The BBC is reporting that the government will announce we are finally going to sign up properly next week to the 1989 UN Convention on the Rights of the Child. At the moment the UK has a controversial opt-out of one of the key parts of the Convention, Article 3, which requires signatories to safeguard the best interests of children. Our opt-out is for immigrant children – explicitly, the UK has considered immigration control to be more important than the best interests of children.
The opt out is such a major one that arguably in international law the UK can’t really be considered to have signed up to the Convention – or, rather, that the opt-out was unlaw in international law.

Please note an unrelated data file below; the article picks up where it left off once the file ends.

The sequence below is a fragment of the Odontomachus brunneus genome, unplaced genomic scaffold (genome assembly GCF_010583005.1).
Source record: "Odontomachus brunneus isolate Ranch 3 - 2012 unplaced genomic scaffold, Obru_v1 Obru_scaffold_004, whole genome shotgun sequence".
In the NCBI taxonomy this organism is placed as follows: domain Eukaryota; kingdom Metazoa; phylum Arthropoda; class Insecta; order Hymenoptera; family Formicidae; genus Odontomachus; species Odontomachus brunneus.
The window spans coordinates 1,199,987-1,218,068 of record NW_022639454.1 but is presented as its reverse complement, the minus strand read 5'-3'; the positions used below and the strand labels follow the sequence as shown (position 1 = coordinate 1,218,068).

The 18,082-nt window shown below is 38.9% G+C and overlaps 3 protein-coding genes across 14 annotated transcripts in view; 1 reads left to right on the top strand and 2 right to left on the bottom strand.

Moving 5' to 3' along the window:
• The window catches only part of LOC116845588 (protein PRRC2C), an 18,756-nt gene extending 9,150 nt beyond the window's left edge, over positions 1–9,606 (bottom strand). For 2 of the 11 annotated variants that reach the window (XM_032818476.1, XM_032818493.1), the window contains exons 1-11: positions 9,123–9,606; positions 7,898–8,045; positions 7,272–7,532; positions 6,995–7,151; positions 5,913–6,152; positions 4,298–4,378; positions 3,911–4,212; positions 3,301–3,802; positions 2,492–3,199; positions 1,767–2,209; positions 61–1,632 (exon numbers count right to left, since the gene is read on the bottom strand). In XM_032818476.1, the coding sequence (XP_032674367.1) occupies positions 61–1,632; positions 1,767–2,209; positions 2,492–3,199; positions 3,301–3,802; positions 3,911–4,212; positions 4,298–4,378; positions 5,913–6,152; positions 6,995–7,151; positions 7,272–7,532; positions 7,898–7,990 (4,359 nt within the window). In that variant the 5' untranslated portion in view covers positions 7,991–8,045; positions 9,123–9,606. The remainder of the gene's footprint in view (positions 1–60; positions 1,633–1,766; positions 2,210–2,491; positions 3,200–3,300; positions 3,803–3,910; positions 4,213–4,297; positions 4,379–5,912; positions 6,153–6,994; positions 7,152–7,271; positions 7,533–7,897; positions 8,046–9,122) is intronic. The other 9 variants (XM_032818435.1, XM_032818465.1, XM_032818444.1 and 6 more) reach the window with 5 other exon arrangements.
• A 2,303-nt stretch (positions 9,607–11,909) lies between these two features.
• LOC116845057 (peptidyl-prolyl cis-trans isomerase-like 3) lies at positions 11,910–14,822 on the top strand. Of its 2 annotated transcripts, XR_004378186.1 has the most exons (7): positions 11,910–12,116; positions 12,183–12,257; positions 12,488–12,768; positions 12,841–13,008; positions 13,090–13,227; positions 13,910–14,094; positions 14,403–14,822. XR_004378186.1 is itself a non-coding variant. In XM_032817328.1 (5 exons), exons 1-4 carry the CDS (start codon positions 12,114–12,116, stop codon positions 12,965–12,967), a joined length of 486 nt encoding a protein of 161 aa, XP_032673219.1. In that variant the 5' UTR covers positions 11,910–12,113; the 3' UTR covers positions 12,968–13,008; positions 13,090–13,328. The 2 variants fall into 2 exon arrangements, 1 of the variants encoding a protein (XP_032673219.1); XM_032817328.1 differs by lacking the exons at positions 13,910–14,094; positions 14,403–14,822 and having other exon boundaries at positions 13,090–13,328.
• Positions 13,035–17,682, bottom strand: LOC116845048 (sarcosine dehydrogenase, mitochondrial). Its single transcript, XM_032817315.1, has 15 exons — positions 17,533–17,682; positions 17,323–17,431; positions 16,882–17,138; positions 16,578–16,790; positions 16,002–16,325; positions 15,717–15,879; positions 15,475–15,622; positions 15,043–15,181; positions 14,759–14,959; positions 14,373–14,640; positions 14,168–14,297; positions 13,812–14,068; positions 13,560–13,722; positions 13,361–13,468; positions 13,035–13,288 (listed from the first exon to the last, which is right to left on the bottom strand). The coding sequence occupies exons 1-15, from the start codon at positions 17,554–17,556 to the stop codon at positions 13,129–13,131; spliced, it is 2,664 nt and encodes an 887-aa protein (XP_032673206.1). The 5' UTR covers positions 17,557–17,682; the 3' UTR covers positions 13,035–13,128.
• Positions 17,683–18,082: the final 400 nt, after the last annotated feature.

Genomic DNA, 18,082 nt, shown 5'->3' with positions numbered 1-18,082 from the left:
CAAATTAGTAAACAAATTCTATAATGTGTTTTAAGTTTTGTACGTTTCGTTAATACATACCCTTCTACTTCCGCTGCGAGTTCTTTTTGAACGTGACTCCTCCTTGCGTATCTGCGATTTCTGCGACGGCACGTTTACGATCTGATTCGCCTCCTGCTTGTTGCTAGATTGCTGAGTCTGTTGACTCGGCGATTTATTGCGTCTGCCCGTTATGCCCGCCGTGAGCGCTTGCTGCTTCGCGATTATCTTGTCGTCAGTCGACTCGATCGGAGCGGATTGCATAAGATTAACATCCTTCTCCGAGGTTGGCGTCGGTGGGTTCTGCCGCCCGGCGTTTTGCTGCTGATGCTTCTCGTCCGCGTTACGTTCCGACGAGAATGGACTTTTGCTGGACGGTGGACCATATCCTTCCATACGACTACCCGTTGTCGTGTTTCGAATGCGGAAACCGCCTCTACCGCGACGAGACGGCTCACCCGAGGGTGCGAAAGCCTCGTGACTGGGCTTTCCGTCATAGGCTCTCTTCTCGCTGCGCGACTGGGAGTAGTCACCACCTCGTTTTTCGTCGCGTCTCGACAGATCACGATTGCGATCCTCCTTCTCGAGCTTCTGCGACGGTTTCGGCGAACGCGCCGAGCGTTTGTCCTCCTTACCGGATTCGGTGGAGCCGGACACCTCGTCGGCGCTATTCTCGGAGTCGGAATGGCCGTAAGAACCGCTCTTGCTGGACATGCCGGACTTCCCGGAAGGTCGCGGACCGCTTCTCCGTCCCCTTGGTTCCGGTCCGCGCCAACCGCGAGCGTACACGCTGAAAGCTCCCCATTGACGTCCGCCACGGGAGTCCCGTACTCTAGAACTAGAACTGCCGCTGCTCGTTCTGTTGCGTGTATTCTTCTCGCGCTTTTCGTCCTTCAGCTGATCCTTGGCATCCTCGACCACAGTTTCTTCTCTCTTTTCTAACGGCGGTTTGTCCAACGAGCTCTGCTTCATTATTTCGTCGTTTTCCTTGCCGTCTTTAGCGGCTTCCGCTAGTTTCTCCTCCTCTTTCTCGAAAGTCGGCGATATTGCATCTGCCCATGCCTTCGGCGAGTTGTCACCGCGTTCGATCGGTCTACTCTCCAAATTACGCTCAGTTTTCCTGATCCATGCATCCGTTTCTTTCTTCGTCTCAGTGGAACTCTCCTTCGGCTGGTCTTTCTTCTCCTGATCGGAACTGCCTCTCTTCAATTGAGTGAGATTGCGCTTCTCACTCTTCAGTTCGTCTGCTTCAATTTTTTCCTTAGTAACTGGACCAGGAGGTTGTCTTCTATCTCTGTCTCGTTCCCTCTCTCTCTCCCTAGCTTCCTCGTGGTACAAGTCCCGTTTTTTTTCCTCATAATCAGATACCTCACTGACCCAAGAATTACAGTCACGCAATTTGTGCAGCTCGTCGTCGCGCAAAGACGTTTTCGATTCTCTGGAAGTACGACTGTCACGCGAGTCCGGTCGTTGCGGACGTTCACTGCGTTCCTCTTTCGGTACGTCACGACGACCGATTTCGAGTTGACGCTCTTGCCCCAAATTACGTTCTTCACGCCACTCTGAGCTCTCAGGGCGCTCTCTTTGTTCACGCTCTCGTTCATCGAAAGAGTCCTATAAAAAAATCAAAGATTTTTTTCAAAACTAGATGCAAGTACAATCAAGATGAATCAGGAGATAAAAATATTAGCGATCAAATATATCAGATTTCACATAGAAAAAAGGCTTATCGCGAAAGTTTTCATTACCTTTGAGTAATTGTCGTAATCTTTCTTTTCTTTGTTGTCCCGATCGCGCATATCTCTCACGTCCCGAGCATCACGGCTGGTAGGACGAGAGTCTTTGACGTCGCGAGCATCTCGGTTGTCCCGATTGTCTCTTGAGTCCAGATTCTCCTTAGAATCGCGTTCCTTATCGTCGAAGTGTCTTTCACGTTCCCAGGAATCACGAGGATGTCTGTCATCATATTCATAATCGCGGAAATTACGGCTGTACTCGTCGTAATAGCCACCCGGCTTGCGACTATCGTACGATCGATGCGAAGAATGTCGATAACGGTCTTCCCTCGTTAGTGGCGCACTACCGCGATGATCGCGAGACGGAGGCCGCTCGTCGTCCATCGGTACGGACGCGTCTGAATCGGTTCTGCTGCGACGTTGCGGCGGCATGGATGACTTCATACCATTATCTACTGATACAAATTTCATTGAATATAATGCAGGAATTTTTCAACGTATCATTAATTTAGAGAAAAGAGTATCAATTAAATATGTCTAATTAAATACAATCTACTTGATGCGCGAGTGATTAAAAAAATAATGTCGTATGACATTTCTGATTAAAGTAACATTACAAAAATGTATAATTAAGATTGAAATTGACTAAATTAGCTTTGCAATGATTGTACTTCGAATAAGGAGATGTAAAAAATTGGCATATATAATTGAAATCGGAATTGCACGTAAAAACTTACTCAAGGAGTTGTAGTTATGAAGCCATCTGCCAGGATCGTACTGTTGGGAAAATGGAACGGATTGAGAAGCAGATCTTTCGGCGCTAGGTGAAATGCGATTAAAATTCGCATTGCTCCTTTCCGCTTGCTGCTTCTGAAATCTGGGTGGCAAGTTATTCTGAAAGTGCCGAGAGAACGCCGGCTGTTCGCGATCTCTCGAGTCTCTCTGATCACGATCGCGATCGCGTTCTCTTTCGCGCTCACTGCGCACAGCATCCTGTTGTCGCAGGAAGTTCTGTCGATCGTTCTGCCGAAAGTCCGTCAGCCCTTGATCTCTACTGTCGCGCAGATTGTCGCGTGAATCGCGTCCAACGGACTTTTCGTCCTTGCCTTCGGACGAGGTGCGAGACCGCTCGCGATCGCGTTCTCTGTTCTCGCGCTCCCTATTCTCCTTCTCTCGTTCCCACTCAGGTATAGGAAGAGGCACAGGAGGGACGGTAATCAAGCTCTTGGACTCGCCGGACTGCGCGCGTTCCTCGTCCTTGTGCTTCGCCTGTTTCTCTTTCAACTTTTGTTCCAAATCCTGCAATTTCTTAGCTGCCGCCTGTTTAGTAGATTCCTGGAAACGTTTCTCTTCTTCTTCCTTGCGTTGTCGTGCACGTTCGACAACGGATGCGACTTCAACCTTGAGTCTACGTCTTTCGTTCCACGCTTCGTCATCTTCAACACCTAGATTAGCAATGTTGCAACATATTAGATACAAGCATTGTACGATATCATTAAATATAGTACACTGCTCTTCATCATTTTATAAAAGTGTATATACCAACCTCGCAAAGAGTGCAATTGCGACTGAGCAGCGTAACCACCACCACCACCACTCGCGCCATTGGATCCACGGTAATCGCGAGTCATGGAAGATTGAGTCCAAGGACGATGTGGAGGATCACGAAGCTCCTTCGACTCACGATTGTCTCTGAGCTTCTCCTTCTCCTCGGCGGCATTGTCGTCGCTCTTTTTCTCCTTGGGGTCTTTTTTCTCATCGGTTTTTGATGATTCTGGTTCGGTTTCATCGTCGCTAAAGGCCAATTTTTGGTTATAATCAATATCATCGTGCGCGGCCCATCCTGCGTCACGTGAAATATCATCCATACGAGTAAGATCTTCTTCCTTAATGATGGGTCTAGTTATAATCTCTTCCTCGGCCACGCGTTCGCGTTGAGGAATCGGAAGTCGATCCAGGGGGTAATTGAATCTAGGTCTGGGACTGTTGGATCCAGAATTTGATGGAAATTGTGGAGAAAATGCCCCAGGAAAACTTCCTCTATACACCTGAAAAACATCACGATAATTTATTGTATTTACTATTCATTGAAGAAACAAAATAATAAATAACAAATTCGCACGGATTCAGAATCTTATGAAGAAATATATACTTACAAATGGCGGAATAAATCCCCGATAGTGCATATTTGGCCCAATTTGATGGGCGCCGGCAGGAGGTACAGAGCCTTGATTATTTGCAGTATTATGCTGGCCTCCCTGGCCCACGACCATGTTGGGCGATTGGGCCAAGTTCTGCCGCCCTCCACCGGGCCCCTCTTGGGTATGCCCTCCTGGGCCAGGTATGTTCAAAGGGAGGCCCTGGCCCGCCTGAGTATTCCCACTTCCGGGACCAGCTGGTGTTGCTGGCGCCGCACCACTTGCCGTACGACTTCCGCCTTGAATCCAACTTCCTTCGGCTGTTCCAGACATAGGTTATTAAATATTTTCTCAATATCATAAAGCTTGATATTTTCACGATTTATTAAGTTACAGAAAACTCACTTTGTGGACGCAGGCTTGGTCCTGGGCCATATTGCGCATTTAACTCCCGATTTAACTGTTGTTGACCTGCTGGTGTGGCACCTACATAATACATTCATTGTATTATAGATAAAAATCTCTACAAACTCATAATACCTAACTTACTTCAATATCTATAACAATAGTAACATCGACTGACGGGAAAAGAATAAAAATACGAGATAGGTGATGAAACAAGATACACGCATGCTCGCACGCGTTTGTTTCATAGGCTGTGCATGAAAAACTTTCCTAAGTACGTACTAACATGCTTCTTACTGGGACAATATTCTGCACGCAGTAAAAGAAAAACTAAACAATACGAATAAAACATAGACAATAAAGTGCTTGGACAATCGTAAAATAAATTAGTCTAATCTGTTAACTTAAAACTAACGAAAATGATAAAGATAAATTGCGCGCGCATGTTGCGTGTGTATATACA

All that looks like it will shortly become history, though, which is very good news indeed. This is likely to have an important effect in detention cases, which Mark Easton talks about, but could also have important ramifications elsewhere. For example, the anti-discrimination clauses could be useful in other areas of immigration law and policy, and in future the strict obervance of immigration rules or policies without giving primary consideration to the best interests of a child will arguably be unlawful.